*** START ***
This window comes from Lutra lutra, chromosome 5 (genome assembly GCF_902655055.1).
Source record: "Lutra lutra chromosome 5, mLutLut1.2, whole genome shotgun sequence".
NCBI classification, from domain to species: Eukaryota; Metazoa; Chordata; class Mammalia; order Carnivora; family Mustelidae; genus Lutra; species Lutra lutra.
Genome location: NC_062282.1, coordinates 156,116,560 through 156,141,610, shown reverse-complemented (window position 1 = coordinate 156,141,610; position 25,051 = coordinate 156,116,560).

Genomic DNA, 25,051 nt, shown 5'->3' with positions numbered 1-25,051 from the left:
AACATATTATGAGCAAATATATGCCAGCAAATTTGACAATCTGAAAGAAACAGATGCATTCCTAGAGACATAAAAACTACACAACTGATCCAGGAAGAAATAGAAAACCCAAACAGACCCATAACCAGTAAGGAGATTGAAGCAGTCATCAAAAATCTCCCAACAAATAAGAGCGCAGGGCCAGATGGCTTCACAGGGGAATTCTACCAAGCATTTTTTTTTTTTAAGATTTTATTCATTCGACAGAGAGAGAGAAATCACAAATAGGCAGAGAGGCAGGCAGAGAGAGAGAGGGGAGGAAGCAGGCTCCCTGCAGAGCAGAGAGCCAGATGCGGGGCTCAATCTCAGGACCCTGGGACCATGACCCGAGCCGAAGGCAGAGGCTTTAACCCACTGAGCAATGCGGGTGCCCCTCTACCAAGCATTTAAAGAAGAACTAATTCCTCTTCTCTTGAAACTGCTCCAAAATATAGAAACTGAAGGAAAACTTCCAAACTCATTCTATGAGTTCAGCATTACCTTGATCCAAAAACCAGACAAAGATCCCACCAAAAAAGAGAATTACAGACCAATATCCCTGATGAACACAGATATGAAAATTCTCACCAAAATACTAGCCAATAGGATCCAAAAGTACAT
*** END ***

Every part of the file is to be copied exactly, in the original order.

This window comes from Lutra lutra, chromosome 5 (genome assembly GCF_902655055.1).
Source record: "Lutra lutra chromosome 5, mLutLut1.2, whole genome shotgun sequence".
NCBI classification, from domain to species: Eukaryota; Metazoa; Chordata; class Mammalia; order Carnivora; family Mustelidae; genus Lutra; species Lutra lutra.
Genome location: NC_062282.1, coordinates 156,116,560 through 156,141,610, shown reverse-complemented (window position 1 = coordinate 156,141,610; position 25,051 = coordinate 156,116,560).

Genomic DNA, 25,051 nt, shown 5'->3' with positions numbered 1-25,051 from the left:
AACATATTATGAGCAAATATATGCCAGCAAATTTGACAATCTGAAAGAAACAGATGCATTCCTAGAGACATAAAAACTACACAACTGATCCAGGAAGAAATAGAAAACCCAAACAGACCCATAACCAGTAAGGAGATTGAAGCAGTCATCAAAAATCTCCCAACAAATAAGAGCGCAGGGCCAGATGGCTTCACAGGGGAATTCTACCAAGCATTTTTTTTTTTTAAGATTTTATTCATTCGACAGAGAGAGAGAAATCACAAATAGGCAGAGAGGCAGGCAGAGAGAGAGAGGGGAGGAAGCAGGCTCCCTGCAGAGCAGAGAGCCAGATGCGGGGCTCAATCTCAGGACCCTGGGACCATGACCCGAGCCGAAGGCAGAGGCTTTAACCCACTGAGCAATGCGGGTGCCCCTCTACCAAGCATTTAAAGAAGAACTAATTCCTCTTCTCTTGAAACTGCTCCAAAATATAGAAACTGAAGGAAAACTTCCAAACTCATTCTATGAGTTCAGCATTACCTTGATCCAAAAACCAGACAAAGATCCCACCAAAAAAGAGAATTACAGACCAATATCCCTGATGAACACAGATATGAAAATTCTCACCAAAATACTAGCCAATAGGATCCAAAAGTACAT